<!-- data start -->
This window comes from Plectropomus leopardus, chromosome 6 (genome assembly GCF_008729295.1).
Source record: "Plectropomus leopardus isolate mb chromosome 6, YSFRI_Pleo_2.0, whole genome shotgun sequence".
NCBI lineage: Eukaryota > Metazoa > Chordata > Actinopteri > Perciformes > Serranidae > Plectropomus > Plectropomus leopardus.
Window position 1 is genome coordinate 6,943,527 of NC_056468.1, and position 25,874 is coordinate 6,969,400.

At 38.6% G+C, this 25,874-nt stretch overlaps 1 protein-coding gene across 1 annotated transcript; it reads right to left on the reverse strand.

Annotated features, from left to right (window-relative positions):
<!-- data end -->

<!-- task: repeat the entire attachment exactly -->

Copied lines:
This window comes from Plectropomus leopardus, chromosome 6 (genome assembly GCF_008729295.1).
Source record: "Plectropomus leopardus isolate mb chromosome 6, YSFRI_Pleo_2.0, whole genome shotgun sequence".
NCBI lineage: Eukaryota > Metazoa > Chordata > Actinopteri > Perciformes > Serranidae > Plectropomus > Plectropomus leopardus.
Window position 1 is genome coordinate 6,943,527 of NC_056468.1, and position 25,874 is coordinate 6,969,400.

At 38.6% G+C, this 25,874-nt stretch overlaps 1 protein-coding gene across 1 annotated transcript; it reads right to left on the reverse strand.

Annotated features, from left to right (window-relative positions):